When the poor stop going to McDonald’s, we’re all in trouble

20 Jun

mcdonalds-meal

Businesses like Wal-Mart and McDonald’s haven’t been doing well.

 

People without a lot of money usually go to these places, but because they now have even less money, they’ve stopped going. When people who work at Wal-Mart and McDonald’s can no longer afford to shop and eat there, it’s a sure sign of a coming, broad-based financial decline.

 

It will affect us all, even the rich, who don’t amount to much if they can’t get the poor to give them money.

 

Reports show that the parade of U.S. customers into Wal-Mart fell 1.4 percent during the first quarter. That followed a decline of 1.8 percent in the prior year.

The discount retailer blamed the bad winter weather but also cited cuts in food stamps, higher payroll taxes and the increased cost of health care.

 

You know things are bad when Wal-Mart relies on the food stamp program to move product.

 

Walm-MartRecent U.S. sales at McDonald’s also have declined, by 1 percent. To lure back low-end customers, the burger behemoth increased its value menu, but that hurt profits even more.

 

What’s happening is the downward pressure on income is leading to downward pressure on sales.

 

Henry Ford used to pay his people well so they could buy cars. If Wal-Mart and McDonald’s have any sense, they and the other minimum-wage shops will copy this strategy. Not doing so will have consequences. It could turn the U.S. into another Japan – the bad one, not the good one.

 

Japan was once the globe’s supreme economic power. It made and sold great products while setting new standards for manufacturing. Flush with cash, Japanese investors bought up billions in prime New York real estate, and nearly everything else. During this period, in the mid-80s, I visited Hawaii, which seemed more like Japan. Japanese tourism and culture were so strong that hippie beach bums peddling sailing lessons had to learn Japanese.

 

Then came the bust, the swoon and massive disinflation. It began around 1990. People in the U.S. don’t understand disinflation. It’s when prices fall and fall and fall and still no one buys anything. The economy becomes comatose. Seems impossible, until you look at Japan, where disinflation has been a cruel fact of life for a couple decades.

 

 

According to Bloomberg Businessweek, one contributor to Japan’s disinflation is falling wages. The recent habit of businesses there, as in the United States, is to avoid hiring full-time workers and instead contract with temporary workers who earn less and have no job security. These temps now make up about 40 percent of the Japanese work force. They are paid about 38 percent less than full-time workers.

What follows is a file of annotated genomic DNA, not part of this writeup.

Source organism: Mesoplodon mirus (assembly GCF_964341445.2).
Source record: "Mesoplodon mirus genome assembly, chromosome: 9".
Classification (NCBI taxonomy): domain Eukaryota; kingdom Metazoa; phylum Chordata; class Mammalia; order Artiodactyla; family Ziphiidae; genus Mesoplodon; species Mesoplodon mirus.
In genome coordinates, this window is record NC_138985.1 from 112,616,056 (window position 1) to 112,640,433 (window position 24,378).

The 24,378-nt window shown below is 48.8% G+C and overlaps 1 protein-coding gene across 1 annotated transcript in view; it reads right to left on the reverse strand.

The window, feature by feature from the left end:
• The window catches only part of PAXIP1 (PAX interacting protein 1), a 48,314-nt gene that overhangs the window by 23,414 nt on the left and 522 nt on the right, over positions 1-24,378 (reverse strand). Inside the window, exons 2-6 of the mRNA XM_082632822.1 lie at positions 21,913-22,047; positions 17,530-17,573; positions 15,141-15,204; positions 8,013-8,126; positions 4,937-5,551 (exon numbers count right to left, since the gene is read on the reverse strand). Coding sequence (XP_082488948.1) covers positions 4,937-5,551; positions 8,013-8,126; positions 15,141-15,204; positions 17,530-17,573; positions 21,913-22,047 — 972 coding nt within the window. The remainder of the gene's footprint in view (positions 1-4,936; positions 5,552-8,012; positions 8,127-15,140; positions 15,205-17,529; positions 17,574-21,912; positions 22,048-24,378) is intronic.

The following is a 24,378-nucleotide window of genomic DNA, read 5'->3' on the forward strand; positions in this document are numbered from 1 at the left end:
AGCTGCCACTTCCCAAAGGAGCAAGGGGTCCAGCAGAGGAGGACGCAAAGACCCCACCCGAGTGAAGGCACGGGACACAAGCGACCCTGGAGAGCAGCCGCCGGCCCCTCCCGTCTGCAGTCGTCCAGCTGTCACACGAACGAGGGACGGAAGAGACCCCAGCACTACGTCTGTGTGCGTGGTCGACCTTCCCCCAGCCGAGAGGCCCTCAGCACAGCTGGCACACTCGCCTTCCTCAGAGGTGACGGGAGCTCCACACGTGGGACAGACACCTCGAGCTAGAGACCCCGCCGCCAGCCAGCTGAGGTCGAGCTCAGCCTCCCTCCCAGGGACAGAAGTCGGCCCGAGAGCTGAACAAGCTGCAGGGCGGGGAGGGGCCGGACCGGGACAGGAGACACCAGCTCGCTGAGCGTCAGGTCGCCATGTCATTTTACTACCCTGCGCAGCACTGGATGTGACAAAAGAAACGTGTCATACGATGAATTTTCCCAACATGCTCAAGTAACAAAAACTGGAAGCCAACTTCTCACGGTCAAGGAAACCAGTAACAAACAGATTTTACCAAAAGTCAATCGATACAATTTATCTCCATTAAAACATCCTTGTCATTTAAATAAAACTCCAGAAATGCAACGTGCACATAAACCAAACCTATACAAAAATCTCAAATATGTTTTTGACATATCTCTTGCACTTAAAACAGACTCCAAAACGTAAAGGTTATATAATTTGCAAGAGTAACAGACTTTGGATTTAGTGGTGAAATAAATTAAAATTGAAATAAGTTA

The financial and social divide between the two kinds of workers has grown and is causing multiple calamities. For example, no one wants to marry a temp. This depresses birthrates and is making Japan a nation of elderly people. Banks won’t give temps mortgages, which doesn’t encourage building. These and other negative trends cascade and the country stagnates.

 

In the current era, U.S. corporations have reaped huge profits from selling to the developing world. But those markets, at least to some degree, are cooling and maturing. The bread-and-butter American markets may have to be revived in order to maintain profits. That could require a higher minimum wage and more opportunity for the middle class. The government and the business community finally are waking up to this.

 

The Great Cure for so much – including crime and falling education standards — is to put money back in the hands of traditional spenders. For a time, greed will blind us to this reality. Then the cash register stops ringing and we see.

 

Wal-Mart and McDonald’s — and all the other places where you can work full-time and not earn a living — now see. Each is probably afraid to take the first big step. Sooner or later someone has to, otherwise that first big step will be involuntary and it will send us over a cliff.

 

Think about the return of the 25-cent McDonald’s hamburger. Think about taking the family out for one on a very special night, maybe once every couple of months. That disinflation, and it will make 15 percent inflation seem like good times.

 

Now, we wait.

 

By Lanny Morgnanesi

Advertisements

Leave a Reply

Fill in your details below or click an icon to log in:

WordPress.com Logo

You are commenting using your WordPress.com account. Log Out / Change )

Twitter picture

You are commenting using your Twitter account. Log Out / Change )

Facebook photo

You are commenting using your Facebook account. Log Out / Change )

Google+ photo

You are commenting using your Google+ account. Log Out / Change )

Connecting to %s

%d bloggers like this: